Houseplants forum: Hoyas on their way

Views: 293, Replies: 7 » Jump to the end
Name: seaecho
Phelan, Ca. (Zone 8b)
There is ALWAYS room for one more p
Image
seaecho
Aug 3, 2015 10:48 PM CST
I ordered a "Pink Silver" and a "Royal Hawaiian Purple" hoya and they will be sent soon. They will be in 4 inch pots. I already have a carnosa and a "Krimson Princess." I've had several other hoyas over the years, though, that didn't survive. I hope I can make these new ones happy. Does anyone grow either one of these?
Name: Lin
Florida (Zone 9b)
Region: United States of America Morning Glories Region: Florida Houseplants Charter ATP Member I was one of the first 300 contributors to the plant database!
Garden Procrastinator Birds Butterflies Bee Lover Hummingbirder Container Gardener
Image
plantladylin
Aug 4, 2015 7:21 AM CST
seaecho, Hurray! Congratultions on your purchase of Hoya (Hoya pubicalyx 'Pink Silver') and Hoya (Hoya pubicalyx 'Royal Hawaiian Purple') Please share photos when your new babies arrive!

I have two Hoya pubicalyx plants grown from cuttings that I received in trade @ 2008. H. pubicalyx seems to be one of the easier ones for me. I live in Florida and both of my plants stay outside all year, one on the screened porch and one hanging in a backyard tree. Both are in locations where they get bright, filtered light but no direct sun. I have grown them in direct sun and the leaves will turn a pretty red color but I ended up frying one plant when I left it in too much intense sun for too long so they are now in areas where they only receive filtered light.

Hoyas prefer a well draining potting medium and I grow my hoyas (and every other plant I own) in a mixture of a good grade of potting soil, to which I incorporate a lot of orchid bark mix. This makes for a chunky, fast draining medium which works for my conditions. I'm really bad about watering my plants on a regular basis but we have fairly high year-round humidity here in Florida so all the moisture in the air helps. You can raise the humidity around your plants by misting regularly or placing the pots on trays containing moist pebbles.

All Hoya pubicalyx plants http://garden.org/plants/search/text.php?q=Hoya+pubicalyx&bu... would require the same type of care. Hopefully someone in your area who grows Hoyas will be able to offer tips that would fit your growing conditions.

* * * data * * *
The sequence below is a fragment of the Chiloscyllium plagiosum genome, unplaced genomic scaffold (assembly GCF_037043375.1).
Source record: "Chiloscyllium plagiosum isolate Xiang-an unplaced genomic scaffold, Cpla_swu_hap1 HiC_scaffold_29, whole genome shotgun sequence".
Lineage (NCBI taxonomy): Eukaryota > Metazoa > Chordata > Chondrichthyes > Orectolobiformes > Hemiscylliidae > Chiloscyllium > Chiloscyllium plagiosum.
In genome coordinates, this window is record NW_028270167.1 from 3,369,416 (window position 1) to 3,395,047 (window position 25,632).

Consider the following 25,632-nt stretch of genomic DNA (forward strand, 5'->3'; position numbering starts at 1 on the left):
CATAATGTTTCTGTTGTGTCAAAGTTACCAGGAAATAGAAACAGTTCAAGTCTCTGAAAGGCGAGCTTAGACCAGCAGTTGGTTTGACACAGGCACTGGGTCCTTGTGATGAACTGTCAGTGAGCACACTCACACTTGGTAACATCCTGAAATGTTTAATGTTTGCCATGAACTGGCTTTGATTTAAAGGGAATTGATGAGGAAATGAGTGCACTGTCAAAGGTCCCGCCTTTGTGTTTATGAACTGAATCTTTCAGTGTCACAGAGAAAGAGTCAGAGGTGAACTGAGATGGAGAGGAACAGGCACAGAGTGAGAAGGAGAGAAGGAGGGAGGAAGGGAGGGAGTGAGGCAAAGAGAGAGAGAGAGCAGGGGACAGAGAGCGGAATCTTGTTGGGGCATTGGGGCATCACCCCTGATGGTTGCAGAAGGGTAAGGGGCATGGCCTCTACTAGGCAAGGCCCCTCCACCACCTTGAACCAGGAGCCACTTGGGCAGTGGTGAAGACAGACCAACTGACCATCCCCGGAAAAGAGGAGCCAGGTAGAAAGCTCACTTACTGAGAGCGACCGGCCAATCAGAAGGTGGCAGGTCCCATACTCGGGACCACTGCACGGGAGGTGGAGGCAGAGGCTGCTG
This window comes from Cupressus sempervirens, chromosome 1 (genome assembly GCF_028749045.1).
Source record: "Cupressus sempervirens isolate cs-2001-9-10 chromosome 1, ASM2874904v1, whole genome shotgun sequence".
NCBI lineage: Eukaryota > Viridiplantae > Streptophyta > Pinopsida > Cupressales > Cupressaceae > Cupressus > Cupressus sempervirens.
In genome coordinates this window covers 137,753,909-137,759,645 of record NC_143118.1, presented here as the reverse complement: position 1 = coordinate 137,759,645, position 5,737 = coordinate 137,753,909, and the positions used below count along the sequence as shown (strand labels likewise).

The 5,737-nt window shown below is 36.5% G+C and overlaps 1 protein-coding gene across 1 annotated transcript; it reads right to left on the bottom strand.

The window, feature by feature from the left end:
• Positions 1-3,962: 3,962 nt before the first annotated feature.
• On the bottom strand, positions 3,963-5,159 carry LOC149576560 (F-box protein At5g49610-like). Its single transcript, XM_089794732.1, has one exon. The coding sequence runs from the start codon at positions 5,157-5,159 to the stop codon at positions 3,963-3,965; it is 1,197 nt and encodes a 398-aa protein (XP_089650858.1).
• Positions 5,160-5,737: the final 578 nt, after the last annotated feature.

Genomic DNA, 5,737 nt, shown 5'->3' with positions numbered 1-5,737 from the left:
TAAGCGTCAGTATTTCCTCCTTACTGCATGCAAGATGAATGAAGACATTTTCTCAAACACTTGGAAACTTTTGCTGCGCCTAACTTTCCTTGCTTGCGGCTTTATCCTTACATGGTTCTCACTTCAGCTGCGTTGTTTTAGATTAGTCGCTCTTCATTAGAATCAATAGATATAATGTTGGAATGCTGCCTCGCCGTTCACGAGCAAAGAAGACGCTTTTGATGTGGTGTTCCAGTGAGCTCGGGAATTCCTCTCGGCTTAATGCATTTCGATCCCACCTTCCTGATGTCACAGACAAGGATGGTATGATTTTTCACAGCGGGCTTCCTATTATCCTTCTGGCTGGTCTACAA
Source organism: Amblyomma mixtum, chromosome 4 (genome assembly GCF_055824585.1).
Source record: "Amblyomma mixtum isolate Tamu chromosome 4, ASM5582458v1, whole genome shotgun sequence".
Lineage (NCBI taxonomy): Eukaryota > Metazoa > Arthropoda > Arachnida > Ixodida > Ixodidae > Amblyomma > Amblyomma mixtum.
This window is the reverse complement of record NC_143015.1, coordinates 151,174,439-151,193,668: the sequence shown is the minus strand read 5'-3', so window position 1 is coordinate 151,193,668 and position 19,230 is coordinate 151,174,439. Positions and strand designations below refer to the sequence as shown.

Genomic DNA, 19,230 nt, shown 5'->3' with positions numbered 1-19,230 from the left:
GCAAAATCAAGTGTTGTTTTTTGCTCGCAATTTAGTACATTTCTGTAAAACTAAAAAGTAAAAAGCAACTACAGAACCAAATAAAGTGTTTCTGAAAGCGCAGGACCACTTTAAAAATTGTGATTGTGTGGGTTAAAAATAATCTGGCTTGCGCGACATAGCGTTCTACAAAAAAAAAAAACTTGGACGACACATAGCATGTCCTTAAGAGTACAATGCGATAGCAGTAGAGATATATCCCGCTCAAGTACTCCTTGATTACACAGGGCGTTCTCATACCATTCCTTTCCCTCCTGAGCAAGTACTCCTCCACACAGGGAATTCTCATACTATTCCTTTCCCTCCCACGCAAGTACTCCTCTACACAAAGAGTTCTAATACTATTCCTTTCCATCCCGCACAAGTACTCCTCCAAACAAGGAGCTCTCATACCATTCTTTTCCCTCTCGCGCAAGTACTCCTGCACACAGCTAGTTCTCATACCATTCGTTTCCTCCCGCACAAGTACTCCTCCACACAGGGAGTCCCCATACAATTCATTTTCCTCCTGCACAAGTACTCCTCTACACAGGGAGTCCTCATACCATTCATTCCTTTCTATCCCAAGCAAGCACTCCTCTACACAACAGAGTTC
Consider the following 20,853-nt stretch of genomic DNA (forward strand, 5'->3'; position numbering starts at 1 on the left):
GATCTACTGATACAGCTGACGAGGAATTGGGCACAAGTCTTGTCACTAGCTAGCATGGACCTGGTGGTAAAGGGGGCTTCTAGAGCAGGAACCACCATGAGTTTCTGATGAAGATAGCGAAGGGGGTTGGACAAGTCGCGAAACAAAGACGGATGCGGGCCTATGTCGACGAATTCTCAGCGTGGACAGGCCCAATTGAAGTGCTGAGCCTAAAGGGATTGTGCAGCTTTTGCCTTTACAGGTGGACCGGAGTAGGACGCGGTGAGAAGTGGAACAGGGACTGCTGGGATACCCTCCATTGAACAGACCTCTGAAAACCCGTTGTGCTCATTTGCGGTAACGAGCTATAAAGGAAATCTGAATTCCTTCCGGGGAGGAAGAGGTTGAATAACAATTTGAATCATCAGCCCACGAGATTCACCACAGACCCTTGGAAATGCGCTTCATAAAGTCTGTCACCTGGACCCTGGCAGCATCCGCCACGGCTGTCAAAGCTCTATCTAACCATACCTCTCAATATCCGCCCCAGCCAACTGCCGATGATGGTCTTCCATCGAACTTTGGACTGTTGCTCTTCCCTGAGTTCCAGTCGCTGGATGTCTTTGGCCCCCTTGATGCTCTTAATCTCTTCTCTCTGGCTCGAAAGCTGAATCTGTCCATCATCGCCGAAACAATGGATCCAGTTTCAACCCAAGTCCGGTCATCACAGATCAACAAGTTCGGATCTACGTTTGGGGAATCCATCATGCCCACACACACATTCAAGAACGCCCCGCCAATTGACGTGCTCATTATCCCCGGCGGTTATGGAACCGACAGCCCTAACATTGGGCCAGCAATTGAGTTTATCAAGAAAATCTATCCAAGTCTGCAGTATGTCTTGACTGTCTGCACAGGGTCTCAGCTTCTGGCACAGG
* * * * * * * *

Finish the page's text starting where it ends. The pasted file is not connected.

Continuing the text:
Member @tarev lives in Ca. and although she may not live in the same part of the state as you, she grows a few Hoyas and hopefully will pop in with some advice.

~ Eat, Sleep .... Play in the dirt ~
Name: seaecho
Phelan, Ca. (Zone 8b)
There is ALWAYS room for one more p
Image
seaecho
Aug 4, 2015 2:39 PM CST
Thank you for the encouragement! I seem to be getting conflicting advice. Some sites say the love full sun for at least a few hours a day, and others say, like you said, bright light. I live in the high desert (Mojave) so my light is INTENSE! I have a west window where I was going to put them, but off to the side a bit so they don't get that really hot sun in the afternoon. I will definitely be posting a pic when I get them! I have a Florida Beauty Dracaena on the way too.
Name: tarev
San Joaquin County, CA (Zone 9b)
Always count your blessings in life
Region: California Houseplants Plays in the sandbox Orchids Plant Lover: Loves 'em all! Composter
Cactus and Succulents Dragonflies Hummingbirder Amaryllis Container Gardener Xeriscape
Image
tarev
Aug 4, 2015 11:02 PM CST
Hi saecho! My area is like yours, with intense hot sun, but my area gets shaded by city trees, so I put some of my Hoyas outdoors during summer in a part shade area. Before, I tried to put them in full sun, and they get badly bleached by the hot sun, so I keep them in part shade. I have also learned now to step up watering or spraying the vines, so it encourages more leaf growth. When I know our forecast is about to go into triple digits, I water the media and spray the vines early in the morning to help cool down the plants.